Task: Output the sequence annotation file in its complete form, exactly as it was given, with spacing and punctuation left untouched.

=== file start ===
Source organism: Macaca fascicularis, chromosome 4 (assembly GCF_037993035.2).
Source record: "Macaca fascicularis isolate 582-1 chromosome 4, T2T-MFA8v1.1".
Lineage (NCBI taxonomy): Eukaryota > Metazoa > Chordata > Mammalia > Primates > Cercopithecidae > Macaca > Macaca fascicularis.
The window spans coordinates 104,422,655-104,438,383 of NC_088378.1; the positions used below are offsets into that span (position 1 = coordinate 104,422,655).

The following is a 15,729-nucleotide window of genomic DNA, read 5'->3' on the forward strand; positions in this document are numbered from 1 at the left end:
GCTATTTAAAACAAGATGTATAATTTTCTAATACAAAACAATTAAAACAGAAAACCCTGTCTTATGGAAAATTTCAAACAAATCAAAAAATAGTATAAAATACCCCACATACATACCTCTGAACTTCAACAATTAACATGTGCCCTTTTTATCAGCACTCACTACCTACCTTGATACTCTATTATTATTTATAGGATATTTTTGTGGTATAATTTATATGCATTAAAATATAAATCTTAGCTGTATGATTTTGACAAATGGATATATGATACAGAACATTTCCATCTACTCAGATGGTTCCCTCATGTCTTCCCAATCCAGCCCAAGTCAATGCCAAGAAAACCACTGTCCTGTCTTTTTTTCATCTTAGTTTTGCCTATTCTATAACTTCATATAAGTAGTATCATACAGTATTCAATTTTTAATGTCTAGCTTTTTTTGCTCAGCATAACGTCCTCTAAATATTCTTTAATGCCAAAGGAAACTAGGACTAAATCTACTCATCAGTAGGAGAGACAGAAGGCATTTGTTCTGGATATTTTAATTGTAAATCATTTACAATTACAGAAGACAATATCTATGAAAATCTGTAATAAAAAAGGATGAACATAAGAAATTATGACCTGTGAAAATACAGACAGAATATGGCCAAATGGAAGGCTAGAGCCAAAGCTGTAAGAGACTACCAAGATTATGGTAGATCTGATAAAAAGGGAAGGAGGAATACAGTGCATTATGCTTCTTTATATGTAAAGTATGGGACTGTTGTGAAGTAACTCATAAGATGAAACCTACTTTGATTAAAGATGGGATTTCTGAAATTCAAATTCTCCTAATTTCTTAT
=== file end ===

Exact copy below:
Source organism: Macaca fascicularis, chromosome 4 (assembly GCF_037993035.2).
Source record: "Macaca fascicularis isolate 582-1 chromosome 4, T2T-MFA8v1.1".
Lineage (NCBI taxonomy): Eukaryota > Metazoa > Chordata > Mammalia > Primates > Cercopithecidae > Macaca > Macaca fascicularis.
The window spans coordinates 104,422,655-104,438,383 of NC_088378.1; the positions used below are offsets into that span (position 1 = coordinate 104,422,655).

The following is a 15,729-nucleotide window of genomic DNA, read 5'->3' on the forward strand; positions in this document are numbered from 1 at the left end:
GCTATTTAAAACAAGATGTATAATTTTCTAATACAAAACAATTAAAACAGAAAACCCTGTCTTATGGAAAATTTCAAACAAATCAAAAAATAGTATAAAATACCCCACATACATACCTCTGAACTTCAACAATTAACATGTGCCCTTTTTATCAGCACTCACTACCTACCTTGATACTCTATTATTATTTATAGGATATTTTTGTGGTATAATTTATATGCATTAAAATATAAATCTTAGCTGTATGATTTTGACAAATGGATATATGATACAGAACATTTCCATCTACTCAGATGGTTCCCTCATGTCTTCCCAATCCAGCCCAAGTCAATGCCAAGAAAACCACTGTCCTGTCTTTTTTTCATCTTAGTTTTGCCTATTCTATAACTTCATATAAGTAGTATCATACAGTATTCAATTTTTAATGTCTAGCTTTTTTTGCTCAGCATAACGTCCTCTAAATATTCTTTAATGCCAAAGGAAACTAGGACTAAATCTACTCATCAGTAGGAGAGACAGAAGGCATTTGTTCTGGATATTTTAATTGTAAATCATTTACAATTACAGAAGACAATATCTATGAAAATCTGTAATAAAAAAGGATGAACATAAGAAATTATGACCTGTGAAAATACAGACAGAATATGGCCAAATGGAAGGCTAGAGCCAAAGCTGTAAGAGACTACCAAGATTATGGTAGATCTGATAAAAAGGGAAGGAGGAATACAGTGCATTATGCTTCTTTATATGTAAAGTATGGGACTGTTGTGAAGTAACTCATAAGATGAAACCTACTTTGATTAAAGATGGGATTTCTGAAATTCAAATTCTCCTAATTTCTTAT